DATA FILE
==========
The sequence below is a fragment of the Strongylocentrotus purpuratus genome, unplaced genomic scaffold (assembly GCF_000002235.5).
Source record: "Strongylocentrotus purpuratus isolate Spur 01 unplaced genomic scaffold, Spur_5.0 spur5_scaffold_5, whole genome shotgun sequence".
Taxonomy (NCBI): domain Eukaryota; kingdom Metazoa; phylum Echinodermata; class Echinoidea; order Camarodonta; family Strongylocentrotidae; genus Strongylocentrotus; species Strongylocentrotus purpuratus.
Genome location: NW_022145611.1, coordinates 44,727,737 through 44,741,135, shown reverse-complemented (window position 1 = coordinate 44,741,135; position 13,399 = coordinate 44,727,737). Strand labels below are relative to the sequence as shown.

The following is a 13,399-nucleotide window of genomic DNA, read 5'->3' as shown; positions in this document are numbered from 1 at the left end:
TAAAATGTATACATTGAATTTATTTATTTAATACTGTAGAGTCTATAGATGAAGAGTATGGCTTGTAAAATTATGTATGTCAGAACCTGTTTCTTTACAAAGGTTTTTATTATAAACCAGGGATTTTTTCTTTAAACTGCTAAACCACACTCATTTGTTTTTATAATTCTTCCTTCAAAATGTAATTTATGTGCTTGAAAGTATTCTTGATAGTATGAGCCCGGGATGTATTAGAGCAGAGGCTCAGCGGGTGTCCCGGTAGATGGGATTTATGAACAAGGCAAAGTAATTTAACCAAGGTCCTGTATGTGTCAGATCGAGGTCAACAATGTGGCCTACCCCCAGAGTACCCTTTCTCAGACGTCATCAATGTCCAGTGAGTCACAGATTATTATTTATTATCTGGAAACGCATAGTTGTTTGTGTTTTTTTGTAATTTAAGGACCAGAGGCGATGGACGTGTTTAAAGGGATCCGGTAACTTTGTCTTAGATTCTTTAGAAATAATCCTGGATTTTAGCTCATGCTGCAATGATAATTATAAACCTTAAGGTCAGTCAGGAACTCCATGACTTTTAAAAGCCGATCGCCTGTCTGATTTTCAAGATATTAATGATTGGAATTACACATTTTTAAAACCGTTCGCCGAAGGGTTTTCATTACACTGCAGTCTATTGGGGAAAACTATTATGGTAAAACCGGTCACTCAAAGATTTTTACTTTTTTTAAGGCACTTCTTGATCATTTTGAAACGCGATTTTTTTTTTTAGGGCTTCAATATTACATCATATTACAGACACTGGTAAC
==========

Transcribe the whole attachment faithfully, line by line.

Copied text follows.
The sequence below is a fragment of the Strongylocentrotus purpuratus genome, unplaced genomic scaffold (assembly GCF_000002235.5).
Source record: "Strongylocentrotus purpuratus isolate Spur 01 unplaced genomic scaffold, Spur_5.0 spur5_scaffold_5, whole genome shotgun sequence".
Taxonomy (NCBI): domain Eukaryota; kingdom Metazoa; phylum Echinodermata; class Echinoidea; order Camarodonta; family Strongylocentrotidae; genus Strongylocentrotus; species Strongylocentrotus purpuratus.
Genome location: NW_022145611.1, coordinates 44,727,737 through 44,741,135, shown reverse-complemented (window position 1 = coordinate 44,741,135; position 13,399 = coordinate 44,727,737). Strand labels below are relative to the sequence as shown.

The following is a 13,399-nucleotide window of genomic DNA, read 5'->3' as shown; positions in this document are numbered from 1 at the left end:
TAAAATGTATACATTGAATTTATTTATTTAATACTGTAGAGTCTATAGATGAAGAGTATGGCTTGTAAAATTATGTATGTCAGAACCTGTTTCTTTACAAAGGTTTTTATTATAAACCAGGGATTTTTTCTTTAAACTGCTAAACCACACTCATTTGTTTTTATAATTCTTCCTTCAAAATGTAATTTATGTGCTTGAAAGTATTCTTGATAGTATGAGCCCGGGATGTATTAGAGCAGAGGCTCAGCGGGTGTCCCGGTAGATGGGATTTATGAACAAGGCAAAGTAATTTAACCAAGGTCCTGTATGTGTCAGATCGAGGTCAACAATGTGGCCTACCCCCAGAGTACCCTTTCTCAGACGTCATCAATGTCCAGTGAGTCACAGATTATTATTTATTATCTGGAAACGCATAGTTGTTTGTGTTTTTTTGTAATTTAAGGACCAGAGGCGATGGACGTGTTTAAAGGGATCCGGTAACTTTGTCTTAGATTCTTTAGAAATAATCCTGGATTTTAGCTCATGCTGCAATGATAATTATAAACCTTAAGGTCAGTCAGGAACTCCATGACTTTTAAAAGCCGATCGCCTGTCTGATTTTCAAGATATTAATGATTGGAATTACACATTTTTAAAACCGTTCGCCGAAGGGTTTTCATTACACTGCAGTCTATTGGGGAAAACTATTATGGTAAAACCGGTCACTCAAAGATTTTTACTTTTTTTAAGGCACTTCTTGATCATTTTGAAACGCGATTTTTTTTTTTAGGGCTTCAATATTACATCATATTACAGACACTGGTAAC